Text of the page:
Silvestre S. Herrera: Private First Class Silvestre Herrera was born in Camargo, Chihuahua, México. His parents died when he was a one-year-old. His uncle brought him to El Paso, Texas where Herrera worked as a farm hand. Up until the age of 27 years old, Herrera believed that he was born in El Paso, Texas. It was not until his unit was mobilized that his family told him the truth about his citizenship and place of birth. While his platoon was pinned down on March 15, 1945, near Mertzwiller, France, Herrera made a frontal attack against the gun emplacement and captured eight enemy soldiers. Later that day, his platoon was once again pinned down by another gun emplacement. This time Pvt. Herrera attacked the position. This time, however, both his legs were shattered by mines that he had stepped on during his attack. Disregarding the pain and loss of blood, Herrera pinned down the enemy gunners allowing another squad to capture the enemy emplacement. Pvt. Herrera was awarded the Medal of Honor on September 5, 1945. The government of Mexico also presented him the Order of Military Merit, First Class.
Jose F. Jimenez: Jose Fernando Jimenez was born in Mexico City on March 20, 1946. On August 28, 1969, while his unit was under heavy attack by North Vietnamese soldiers, Jimenez advanced under heavy fire killing several enemy soldiers and silencing an antiaircraft gun. Although the target of concentrated enemy fire, Jimenez continued his assault destroying another enemy position. He was killed while continuing his assault. Lance Corporal Jimenez was awarded the Medal of Honor posthumously on August 1969.
Isaac Payne: Isaac Payne, born in Mexico was a Trumpeter in the US Army. According to the citation on his Medal of Honor, he and three other men participated in a charge against 25 hostile Indians on April 25, 1875 near the Pecos River in Texas. He was awarded the Medal of Honor on May 28, 1875.
Alfred V. Rascon: Lieutenant Colonel Alfred Velasquez Rascon was awarded the Medal of Honor on February 8, 2000 for his heroism on March 16, 1966. Then Specialist Four Alfred Rascon, assigned as a Medic ignoring directions to stay sheltered until covering fire could be provided, he ignored flying bullets and exploding grenades to reach severely wounded soldiers. Rascon intentionally placed his body to protect a wounded comrade while under intense fire. As a result, Rascon suffered various injuries, including a serious wound to his hip. Ignoring his own injuries, Rascon then delivered ammunition to a machine-gunner running out of ammunition. Fearing an abandoned machine gun would fall into enemy hands; Alfred Rascon recovered the weapon and gave it to another soldier for additional suppression fire. In the process, Rascon was severely wounded again, the wounds now including shrapnel to his face and torso. Although critically wounded, Rascon ignored his wounds and continued to search for and aid the wounded. Not until after the enemy broke contact and he was on an evacuation helicopter did Rascon allow his own wounds to be tended.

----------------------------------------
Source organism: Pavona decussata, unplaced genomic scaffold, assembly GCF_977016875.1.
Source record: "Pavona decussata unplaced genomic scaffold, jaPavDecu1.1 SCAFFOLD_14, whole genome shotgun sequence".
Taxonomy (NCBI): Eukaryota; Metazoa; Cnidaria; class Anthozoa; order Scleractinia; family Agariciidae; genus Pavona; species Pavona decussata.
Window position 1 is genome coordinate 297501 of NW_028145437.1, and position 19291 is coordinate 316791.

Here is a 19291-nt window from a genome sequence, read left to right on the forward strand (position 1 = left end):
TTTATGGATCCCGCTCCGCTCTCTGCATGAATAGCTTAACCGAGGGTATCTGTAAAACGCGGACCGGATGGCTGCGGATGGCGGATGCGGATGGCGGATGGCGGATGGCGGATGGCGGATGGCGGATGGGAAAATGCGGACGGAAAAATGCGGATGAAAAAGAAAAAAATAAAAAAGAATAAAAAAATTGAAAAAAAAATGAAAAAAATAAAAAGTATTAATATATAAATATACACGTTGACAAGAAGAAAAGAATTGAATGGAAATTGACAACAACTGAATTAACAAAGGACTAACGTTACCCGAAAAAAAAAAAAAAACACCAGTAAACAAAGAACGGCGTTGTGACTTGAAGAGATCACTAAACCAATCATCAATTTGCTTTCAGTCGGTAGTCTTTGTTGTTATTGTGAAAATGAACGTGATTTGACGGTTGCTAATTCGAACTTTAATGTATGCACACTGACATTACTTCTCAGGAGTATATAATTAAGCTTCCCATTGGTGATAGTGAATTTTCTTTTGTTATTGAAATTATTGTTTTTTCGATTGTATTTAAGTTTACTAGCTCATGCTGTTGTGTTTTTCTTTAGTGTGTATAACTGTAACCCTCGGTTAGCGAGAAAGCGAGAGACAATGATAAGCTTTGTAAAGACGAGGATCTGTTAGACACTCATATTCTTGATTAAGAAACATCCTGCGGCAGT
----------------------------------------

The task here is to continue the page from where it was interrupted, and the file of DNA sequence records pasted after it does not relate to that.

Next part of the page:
She Sacrificed for Her Adopted Country
Even today, Mexicans, both documented and undocumented, continue to serve the United States in the armed forces. On May 12, 2015, 23-year-old Sara A. Medina, who was born in Mexico and had recently become engaged, gave her life while serving in the United States Marine Corp.
Mexico Comes to the Rescue of US Citizens When the US Government Was Unable to Help
Many US citizens like to believe that Mexico only takes and never gives back to the United States. It is an illusion that we, as Mexicans, do nothing to dispel. We take it in stride. On September 8, 2005, the unthinkable happened, a 45 vehicle convoy of Mexican soldiers crossed the US-Mexico border near San Antonio and proceeded into the United States unimpeded. At least two Mexican warships docked in the Gulf Coast.
It was not an invading army armed to the teeth looking to take back its lost territories, but rather a humanitarian taskforce responding to its neighbor in need. The Mexican soldiers served hundreds of thousands of meals, even buying the meat locally after the USDA refused to let the Mexicans serve the meat they brought with them because they could not prove it came from a mad cow free facility. In addition to the meals, the Mexican soldiers distributed over 180 thousand tons of supplies and provided over 500 medical services to the population in need. The Mexican Army responded by helping the U.S. when it was struggling to provide aid to its own citizens.
You know – that Mexican thing.
As the campaign continues I will add my voice to the narrative so that Mexicans also have a voice in the public agenda of the country in which we toil as part of the people that make America great.